Wednesday, January 25, 2006

I Know You Got Soul

Even though I'm a music writer who teaches writing, I don't use a lot of music lyrics in the classroom. For one thing, I don't think lyrics are meant to stand alone. For another, music is a very personal thing, for both myself and many of my students. I know the music I'm in dialogue with and the music my students are in dialogue with are not just different, but distinctly varied from student to student. So rather than try to shove my own personal discoveries in their faces (my passion suggesting that what I like is better than what they like in some way), I either talk about music they bring up, or I talk about it more in the aggregate. It's a part of my class, by analogy and anecdote, but I kind of keep my own fave raves to myself.

But the other day, as I was on my way in to talk to my Comp 1 students for the first time about writing, I thought about my old friend Billy Chin who turned me onto Eric B & Rakim, the duo that changed the way I heard rap more dramatically than anyone else. They were definitely a duo, and those were Eric B's well placed beats and scratches that gave the music its seductive grooves and vibrant edge, a sound that holds up against any rap to this day, almost 19 years later.

It was Rakim Billy Chin raved about that night, talking about the single "I Know You Got Soul" and these lines where the rapper describes himself getting trapped between the lines he writes. It goes like this:

"I start to think and then I sink/Into the paper like I was ink/When I'm writing, I'm trapped in between the lines/I escape when I finish the rhyme...I got soul."

My students had come into class the other day with various quotes from writers describing the difficulties of writing and their insights into how to overcome them. My gut instinct was that this Rakim lyric spoke to what they were saying, so I started the class by putting it on the board. I think only one student in each class knew who Rakim was--and that mainly because 50 Cent and Fat Joe check him in recent hits--but that was probably a good thing because they didn't come at it with any preconceptions.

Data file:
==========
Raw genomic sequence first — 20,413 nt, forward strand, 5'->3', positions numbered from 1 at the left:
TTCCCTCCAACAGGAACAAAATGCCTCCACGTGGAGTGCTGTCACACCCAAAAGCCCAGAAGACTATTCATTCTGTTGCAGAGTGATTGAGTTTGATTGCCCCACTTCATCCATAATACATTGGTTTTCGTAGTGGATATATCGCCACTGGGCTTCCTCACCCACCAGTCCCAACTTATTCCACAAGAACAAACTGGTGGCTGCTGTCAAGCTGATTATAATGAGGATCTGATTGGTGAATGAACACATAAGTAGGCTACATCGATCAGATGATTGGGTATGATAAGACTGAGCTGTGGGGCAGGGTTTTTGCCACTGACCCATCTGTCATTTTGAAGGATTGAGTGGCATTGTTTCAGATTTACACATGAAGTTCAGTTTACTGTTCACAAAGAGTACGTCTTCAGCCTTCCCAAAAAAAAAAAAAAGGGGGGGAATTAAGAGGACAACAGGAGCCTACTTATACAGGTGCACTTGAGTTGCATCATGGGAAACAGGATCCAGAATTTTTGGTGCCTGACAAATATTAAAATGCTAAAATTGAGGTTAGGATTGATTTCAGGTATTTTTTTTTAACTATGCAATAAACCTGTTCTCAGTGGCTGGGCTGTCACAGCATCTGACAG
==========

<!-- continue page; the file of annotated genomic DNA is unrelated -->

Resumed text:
They really responded better to the lyric than I could have expected because it spoke to almost everything we needed to talk about. It spoke to why so many of my young women students write long frustrated letters to those significant others who don't seem to listen to them, and, in the process of getting trapped between the lines, they make some rhyme of it, in a sense, and find some peace--most of the time tearing up that letter and throwing it away because all they needed was to take that journey into the lines, to sink into the ink and find some way to escape. Once they've found their way out, they're whole again--as Rakim says, "I got soul."

Those lines spoke to their anxieties about writing, the frustrations in actually trying to sort through their thoughts, the longing to do nothing more than get out of it once they get deeply enough into it, but, at the same time, the reason it's all worth it--to find that soul again.

3 comments:

Lauren said...

what a way to start of class. I like it!

gwen said...

I'm one of those people (as if you wouldn't know!) who has written those long, anguished letters to significant others who were never, EVER going to get the message (whether those messages got read or torn up first). And I've never been sorry for one second that I took the time to write them, because the writing IS the journey I have to take to get somewhere better. Somewhere that isn't a trap or a lie or an un-funny joke. It's kind of like what one of my dad's (many!) psychiatrists told him--he told my dad to start writing. To write about whatever was bugging him on the surface, which would lead him toward what was bugging him worse deeper down. Dad asked, well, wouldn't writing it down make those painful things "too real"? To which the astute doctor replied, they're already real!
Back to what you wrote about music lyrics... scientifically, there's no way to prove this, but I can't help thinking that the music I listened to as a younger person kick-started something in me that might not have happened any other way. And I also know that any three 18-year-olds can listen to the same song; one of them will wander away, one will tap his or her feet and smile tolerantly, and the third one's jaw will drop and the knees go wobbly and that song won't quit rattling around in the brain for hours or days or years. And you can't pick which one is going to react which way: the listener is either ready, or not. Some environments, though, encourage readiness and some grind it down into nothing. So I think that what you do, as a teacher, is (without getting too, um, new-agey and weird) to carve out a time and place where students GET ready. That's what you do.

Danny Alexander said...

Gwen,

Thank you so much for this thoughtful and thought-provoking post. I'll be coming back to it for a while.

Danny